Leadership can happen by accident – sometimes situations demand unknown leadership to rise up. Movies make millions of dollars celebrating the unknown person who stumbles upon success. However, God has a different view. We can begin to understand God’s plan by observing how Moses raised up Joshua, Elijah developed Elisha, and Jesus invested in disciples who would change the world. While we might understand the need for developing a leadership team, we often get stuck in the how. The four basic steps shared in this blog are not easy to do, but they provide a clear and concise path. As leadership development becomes a natural part of your skills, nothing will substitute the need for prayer, hard work, flexibility, and compassion.
First, you must be a model. Be the leader you are looking for. You can’t take people where you have never been. You can’t ask of people what you are not willing to do yourself. As you live and lead, you will attract others with a servant-leader mindset, and you gain the credibility to develop them in a healthy way.
What does healthy leadership look like? While hardly comprehensive, here are five key characteristics that I feel make up effective and healthy leadership:
- Character – who you are when nobody is looking
- Passion – are you leading in an area that excites you?
- Responsibility – healthy leaders take blame and deflect praise
- Compassion – prioritize people over production
- Generosity – in every area (time, money, advice, etc.)
The next step is identifying potentials. We should always be looking for two types of people. First, who fills in your gaps? Find people whose strengths compensate for your weaknesses. Second, who will replace you? The truth is, nobody will lead forever. As you search for people to complete your team or replace you, seek out leaders not followers. Leaders take initiative – who is stepping out and failing forward? Leaders are innovative – who is trying new things and seeing things differently? Leaders have influence – notice the atmosphere of the room when people come and go.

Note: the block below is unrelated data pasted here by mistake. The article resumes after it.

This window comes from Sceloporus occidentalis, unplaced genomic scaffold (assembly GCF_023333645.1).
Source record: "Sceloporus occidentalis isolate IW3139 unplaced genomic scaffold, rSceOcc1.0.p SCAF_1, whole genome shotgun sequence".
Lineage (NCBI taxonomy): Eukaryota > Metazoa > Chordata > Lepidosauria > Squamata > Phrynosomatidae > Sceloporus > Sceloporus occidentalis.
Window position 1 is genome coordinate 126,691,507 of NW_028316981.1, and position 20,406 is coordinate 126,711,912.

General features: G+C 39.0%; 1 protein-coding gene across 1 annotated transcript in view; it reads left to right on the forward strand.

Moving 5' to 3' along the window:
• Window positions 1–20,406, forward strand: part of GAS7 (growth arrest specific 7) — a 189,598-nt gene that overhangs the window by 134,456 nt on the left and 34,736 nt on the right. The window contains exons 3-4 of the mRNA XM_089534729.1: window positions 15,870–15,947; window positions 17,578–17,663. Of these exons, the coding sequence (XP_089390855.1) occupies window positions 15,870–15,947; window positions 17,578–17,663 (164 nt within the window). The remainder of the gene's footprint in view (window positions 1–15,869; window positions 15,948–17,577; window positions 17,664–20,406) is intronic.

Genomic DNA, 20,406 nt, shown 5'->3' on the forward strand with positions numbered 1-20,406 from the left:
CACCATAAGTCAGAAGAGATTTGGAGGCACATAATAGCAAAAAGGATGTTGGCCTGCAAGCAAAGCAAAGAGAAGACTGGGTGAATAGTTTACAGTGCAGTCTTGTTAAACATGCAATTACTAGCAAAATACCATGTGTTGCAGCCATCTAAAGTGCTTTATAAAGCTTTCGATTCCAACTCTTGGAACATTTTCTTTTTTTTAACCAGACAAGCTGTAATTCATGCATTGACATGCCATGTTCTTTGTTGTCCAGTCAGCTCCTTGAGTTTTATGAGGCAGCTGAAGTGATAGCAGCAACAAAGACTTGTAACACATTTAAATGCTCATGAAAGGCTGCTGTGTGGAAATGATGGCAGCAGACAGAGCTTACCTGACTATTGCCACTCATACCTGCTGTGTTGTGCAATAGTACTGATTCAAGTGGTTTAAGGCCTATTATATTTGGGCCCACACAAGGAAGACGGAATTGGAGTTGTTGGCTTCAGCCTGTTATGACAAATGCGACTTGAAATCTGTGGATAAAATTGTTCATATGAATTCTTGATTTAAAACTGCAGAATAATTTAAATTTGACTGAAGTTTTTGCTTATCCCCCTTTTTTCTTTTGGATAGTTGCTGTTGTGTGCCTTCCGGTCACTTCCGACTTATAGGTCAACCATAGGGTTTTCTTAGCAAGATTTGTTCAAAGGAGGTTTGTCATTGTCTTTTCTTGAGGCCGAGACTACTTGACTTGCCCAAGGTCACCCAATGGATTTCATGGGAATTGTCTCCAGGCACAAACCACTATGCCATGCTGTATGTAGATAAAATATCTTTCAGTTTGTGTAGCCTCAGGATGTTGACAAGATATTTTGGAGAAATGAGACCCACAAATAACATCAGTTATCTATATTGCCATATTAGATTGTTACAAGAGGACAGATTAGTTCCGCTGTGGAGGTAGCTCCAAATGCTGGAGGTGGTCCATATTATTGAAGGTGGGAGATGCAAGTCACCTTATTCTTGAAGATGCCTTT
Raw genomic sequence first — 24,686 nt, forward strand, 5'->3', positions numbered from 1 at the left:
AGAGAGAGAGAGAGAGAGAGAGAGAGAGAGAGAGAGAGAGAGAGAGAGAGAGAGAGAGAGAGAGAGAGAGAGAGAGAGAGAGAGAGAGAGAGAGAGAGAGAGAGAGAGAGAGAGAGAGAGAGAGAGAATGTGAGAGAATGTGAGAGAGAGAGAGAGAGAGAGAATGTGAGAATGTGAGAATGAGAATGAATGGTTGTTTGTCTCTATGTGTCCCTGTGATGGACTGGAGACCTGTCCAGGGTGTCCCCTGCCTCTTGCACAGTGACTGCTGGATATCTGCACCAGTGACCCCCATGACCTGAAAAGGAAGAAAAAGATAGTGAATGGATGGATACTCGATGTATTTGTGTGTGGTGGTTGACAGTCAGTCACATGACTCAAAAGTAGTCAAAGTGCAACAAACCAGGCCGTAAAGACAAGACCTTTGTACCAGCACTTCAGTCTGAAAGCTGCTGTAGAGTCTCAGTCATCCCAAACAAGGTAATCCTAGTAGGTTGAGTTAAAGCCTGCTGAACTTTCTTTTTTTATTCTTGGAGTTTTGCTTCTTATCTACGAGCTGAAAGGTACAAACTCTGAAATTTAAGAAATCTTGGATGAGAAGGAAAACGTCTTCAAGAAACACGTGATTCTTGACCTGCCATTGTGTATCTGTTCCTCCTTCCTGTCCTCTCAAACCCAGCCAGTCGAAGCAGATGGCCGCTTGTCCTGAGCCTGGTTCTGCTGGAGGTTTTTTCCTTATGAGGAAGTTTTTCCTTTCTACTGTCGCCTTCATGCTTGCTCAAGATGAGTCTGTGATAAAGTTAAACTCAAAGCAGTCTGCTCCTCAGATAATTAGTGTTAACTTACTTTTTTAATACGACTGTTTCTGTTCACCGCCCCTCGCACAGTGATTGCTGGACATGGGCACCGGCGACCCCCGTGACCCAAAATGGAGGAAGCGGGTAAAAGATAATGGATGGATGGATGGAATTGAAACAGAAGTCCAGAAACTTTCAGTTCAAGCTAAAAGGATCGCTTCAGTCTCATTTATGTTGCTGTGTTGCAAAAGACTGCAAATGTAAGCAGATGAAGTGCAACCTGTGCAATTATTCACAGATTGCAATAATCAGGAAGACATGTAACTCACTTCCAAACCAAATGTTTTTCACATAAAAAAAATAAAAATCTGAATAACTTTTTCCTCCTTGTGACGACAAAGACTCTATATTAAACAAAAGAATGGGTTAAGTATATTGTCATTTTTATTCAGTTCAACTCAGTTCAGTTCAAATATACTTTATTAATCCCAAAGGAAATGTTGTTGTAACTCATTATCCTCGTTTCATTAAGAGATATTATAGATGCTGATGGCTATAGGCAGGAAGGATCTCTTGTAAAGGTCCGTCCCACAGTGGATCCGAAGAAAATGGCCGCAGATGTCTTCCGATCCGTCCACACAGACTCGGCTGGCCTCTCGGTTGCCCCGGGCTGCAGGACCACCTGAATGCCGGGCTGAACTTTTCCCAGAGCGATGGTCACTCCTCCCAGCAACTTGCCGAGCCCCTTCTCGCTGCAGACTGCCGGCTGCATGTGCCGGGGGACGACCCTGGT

After modeling and identifying, you must become a coach to your developing leaders. This involves believing in them – do you really have confidence they have what it takes, or are those just hollow words? Consider them as a person, not a tool. Relationship and the development of the person must always take priority over the development of skills and the need for production. You should respond to current needs in light of long-term goals—a strong leadership-development coach keeps their eye on the big picture even while those around them are focused on the details. As a coach, you should also guide your team to aha moments! Allow the leaders you are developing to find their own way and discover hidden truths, this develops a much greater sense of personal ownership than simply listening to and responding to your words.
The final aspect of leadership development is to release your leaders. Consistently provide appropriate tasks for leaders to take ownership according to their skill and maturity. Allow for different methods – there are many “best” ways to tackle a project. As leaders step into opportunity, encourage them to celebrate failure as a launching pad for growth – failing forward creates wonderful learning moments. As a last step, remain available—the relationship should be determined by them as they spread their wings.
Developing leaders is necessary to expanding ministry, and as a bonus—it is a lot of fun! So, how are you in this area? Do you feel the need to have all the answers and take care of all the tasks, or are you open to developing leaders and building a team to fulfill all that God has called you to?
Mike Dobes has been in pastoral ministry since 1997 and is currently the Manager of Church Relations for Joni and Friends.